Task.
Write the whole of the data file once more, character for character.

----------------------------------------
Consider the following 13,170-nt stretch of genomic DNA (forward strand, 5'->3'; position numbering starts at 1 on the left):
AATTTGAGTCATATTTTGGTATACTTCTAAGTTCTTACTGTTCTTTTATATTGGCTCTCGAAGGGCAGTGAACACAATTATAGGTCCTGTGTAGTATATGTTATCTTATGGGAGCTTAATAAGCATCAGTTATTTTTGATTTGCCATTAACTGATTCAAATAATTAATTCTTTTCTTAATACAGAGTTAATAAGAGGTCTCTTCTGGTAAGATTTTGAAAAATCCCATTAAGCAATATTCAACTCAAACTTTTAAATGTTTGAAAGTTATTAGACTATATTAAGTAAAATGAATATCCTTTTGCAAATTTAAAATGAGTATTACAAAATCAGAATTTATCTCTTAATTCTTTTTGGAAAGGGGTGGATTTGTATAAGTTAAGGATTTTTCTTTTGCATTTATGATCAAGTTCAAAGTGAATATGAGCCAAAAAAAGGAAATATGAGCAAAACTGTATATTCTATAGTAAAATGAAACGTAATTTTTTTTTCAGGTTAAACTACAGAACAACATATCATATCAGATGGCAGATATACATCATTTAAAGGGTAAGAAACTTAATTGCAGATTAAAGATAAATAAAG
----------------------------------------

Consider the following 13,170-nt stretch of genomic DNA (forward strand, 5'->3'; position numbering starts at 1 on the left):
AATTTGAGTCATATTTTGGTATACTTCTAAGTTCTTACTGTTCTTTTATATTGGCTCTCGAAGGGCAGTGAACACAATTATAGGTCCTGTGTAGTATATGTTATCTTATGGGAGCTTAATAAGCATCAGTTATTTTTGATTTGCCATTAACTGATTCAAATAATTAATTCTTTTCTTAATACAGAGTTAATAAGAGGTCTCTTCTGGTAAGATTTTGAAAAATCCCATTAAGCAATATTCAACTCAAACTTTTAAATGTTTGAAAGTTATTAGACTATATTAAGTAAAATGAATATCCTTTTGCAAATTTAAAATGAGTATTACAAAATCAGAATTTATCTCTTAATTCTTTTTGGAAAGGGGTGGATTTGTATAAGTTAAGGATTTTTCTTTTGCATTTATGATCAAGTTCAAAGTGAATATGAGCCAAAAAAAGGAAATATGAGCAAAACTGTATATTCTATAGTAAAATGAAACGTAATTTTTTTTTCAGGTTAAACTACAGAACAACATATCATATCAGATGGCAGATATACATCATTTAAAGGGTAAGAAACTTAATTGCAGATTAAAGATAAATAAAG